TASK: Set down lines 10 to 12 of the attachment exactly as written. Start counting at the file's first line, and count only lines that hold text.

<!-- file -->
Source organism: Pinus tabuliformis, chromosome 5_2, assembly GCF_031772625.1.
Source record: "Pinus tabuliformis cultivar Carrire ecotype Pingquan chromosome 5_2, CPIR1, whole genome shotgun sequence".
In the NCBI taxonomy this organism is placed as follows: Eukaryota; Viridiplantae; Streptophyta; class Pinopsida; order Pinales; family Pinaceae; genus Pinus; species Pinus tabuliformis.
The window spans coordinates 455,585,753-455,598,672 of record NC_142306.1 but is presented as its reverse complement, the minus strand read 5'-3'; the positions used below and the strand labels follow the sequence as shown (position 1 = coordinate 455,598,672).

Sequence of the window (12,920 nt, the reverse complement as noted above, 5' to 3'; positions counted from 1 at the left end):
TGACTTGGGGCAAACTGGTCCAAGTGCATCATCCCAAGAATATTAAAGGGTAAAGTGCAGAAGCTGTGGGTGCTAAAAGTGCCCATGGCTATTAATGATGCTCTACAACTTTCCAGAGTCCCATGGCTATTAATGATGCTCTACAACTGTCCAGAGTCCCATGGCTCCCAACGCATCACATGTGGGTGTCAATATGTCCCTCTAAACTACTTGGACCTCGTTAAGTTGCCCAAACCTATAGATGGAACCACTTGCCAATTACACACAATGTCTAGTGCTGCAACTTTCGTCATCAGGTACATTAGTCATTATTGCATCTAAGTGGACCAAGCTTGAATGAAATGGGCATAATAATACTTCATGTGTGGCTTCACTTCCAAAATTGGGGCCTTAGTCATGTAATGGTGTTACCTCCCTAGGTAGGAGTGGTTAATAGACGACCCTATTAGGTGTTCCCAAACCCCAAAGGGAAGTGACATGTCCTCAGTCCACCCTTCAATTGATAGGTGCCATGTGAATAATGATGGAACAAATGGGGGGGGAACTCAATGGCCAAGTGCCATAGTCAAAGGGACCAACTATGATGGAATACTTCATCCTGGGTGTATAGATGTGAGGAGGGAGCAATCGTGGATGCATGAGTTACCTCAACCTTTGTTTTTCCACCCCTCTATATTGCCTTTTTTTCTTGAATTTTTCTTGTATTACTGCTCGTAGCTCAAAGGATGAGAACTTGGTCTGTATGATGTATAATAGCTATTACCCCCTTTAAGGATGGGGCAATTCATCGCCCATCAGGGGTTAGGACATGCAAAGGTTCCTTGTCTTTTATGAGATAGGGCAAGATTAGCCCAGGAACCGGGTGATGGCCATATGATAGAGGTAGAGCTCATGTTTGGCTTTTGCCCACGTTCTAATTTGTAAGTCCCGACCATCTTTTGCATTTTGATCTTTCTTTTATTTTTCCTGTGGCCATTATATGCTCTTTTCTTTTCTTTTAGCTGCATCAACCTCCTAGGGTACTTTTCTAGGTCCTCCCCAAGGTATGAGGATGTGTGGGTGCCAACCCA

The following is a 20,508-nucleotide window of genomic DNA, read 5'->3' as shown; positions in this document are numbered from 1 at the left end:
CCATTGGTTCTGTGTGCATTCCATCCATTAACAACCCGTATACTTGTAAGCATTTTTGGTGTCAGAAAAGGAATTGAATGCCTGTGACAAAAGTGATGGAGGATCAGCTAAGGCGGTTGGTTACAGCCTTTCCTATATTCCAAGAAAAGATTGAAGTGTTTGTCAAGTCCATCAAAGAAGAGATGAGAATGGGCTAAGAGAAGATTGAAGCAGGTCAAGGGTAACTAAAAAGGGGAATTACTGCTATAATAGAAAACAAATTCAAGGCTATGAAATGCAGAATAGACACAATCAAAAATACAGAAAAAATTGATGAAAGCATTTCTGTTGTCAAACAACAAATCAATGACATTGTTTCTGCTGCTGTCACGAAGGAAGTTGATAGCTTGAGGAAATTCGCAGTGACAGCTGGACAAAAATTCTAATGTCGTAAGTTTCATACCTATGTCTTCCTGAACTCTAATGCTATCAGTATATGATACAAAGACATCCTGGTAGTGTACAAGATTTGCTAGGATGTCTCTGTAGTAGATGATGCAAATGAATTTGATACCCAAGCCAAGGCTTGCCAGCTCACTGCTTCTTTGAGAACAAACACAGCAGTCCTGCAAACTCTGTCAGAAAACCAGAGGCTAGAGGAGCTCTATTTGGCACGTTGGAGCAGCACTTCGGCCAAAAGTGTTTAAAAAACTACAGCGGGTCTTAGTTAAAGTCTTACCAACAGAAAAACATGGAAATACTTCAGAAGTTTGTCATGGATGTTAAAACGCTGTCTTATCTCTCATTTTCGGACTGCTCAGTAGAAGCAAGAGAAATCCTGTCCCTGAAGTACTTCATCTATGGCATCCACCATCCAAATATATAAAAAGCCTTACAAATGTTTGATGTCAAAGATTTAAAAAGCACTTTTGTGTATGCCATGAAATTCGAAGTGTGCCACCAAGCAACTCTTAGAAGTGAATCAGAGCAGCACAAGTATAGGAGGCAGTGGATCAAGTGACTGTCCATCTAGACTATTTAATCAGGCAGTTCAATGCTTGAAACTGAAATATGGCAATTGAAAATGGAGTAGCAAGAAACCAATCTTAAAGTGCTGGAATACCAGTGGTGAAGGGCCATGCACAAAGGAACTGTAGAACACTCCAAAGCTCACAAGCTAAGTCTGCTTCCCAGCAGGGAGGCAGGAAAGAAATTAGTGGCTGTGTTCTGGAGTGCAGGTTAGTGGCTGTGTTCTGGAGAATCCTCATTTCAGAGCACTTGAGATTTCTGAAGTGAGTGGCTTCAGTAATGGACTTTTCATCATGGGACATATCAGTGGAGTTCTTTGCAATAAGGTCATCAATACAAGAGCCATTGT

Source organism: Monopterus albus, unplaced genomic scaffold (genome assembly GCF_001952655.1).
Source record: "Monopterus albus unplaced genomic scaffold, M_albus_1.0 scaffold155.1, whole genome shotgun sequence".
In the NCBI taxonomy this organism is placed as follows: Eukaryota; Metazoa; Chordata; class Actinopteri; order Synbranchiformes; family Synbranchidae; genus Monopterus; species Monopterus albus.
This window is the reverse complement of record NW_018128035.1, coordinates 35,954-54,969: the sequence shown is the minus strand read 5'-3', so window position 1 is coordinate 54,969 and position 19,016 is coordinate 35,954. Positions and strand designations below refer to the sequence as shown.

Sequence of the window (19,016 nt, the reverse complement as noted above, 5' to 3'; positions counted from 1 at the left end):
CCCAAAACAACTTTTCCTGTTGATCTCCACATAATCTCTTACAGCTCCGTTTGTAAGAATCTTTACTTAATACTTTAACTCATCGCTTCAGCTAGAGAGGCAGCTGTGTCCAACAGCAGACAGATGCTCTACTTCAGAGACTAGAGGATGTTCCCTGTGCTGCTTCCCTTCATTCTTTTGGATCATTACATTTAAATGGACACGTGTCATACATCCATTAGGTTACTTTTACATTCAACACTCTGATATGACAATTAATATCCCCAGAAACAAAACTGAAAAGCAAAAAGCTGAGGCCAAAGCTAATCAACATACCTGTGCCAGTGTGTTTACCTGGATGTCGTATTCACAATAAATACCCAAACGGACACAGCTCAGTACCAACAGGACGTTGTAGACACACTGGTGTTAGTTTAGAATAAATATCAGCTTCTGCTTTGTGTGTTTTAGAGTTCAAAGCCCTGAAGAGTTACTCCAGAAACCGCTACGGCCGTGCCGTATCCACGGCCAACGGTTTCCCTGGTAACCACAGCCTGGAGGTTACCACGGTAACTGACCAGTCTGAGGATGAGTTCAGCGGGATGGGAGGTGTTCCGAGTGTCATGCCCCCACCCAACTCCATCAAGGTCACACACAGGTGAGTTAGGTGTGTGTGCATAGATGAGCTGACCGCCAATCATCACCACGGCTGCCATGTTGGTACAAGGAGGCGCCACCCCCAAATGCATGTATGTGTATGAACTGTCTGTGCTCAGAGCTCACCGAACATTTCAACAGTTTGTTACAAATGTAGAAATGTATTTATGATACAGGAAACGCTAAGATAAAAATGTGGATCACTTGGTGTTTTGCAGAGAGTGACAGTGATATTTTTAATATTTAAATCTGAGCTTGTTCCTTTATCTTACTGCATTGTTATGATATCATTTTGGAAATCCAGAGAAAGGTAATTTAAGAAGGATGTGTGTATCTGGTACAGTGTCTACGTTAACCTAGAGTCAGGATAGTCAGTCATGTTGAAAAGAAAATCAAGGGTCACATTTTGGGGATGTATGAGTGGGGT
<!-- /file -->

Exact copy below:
Source record: "Monopterus albus unplaced genomic scaffold, M_albus_1.0 scaffold155.1, whole genome shotgun sequence".
In the NCBI taxonomy this organism is placed as follows: Eukaryota; Metazoa; Chordata; class Actinopteri; order Synbranchiformes; family Synbranchidae; genus Monopterus; species Monopterus albus.
This window is the reverse complement of record NW_018128035.1, coordinates 35,954-54,969: the sequence shown is the minus strand read 5'-3', so window position 1 is coordinate 54,969 and position 19,016 is coordinate 35,954. Positions and strand designations below refer to the sequence as shown.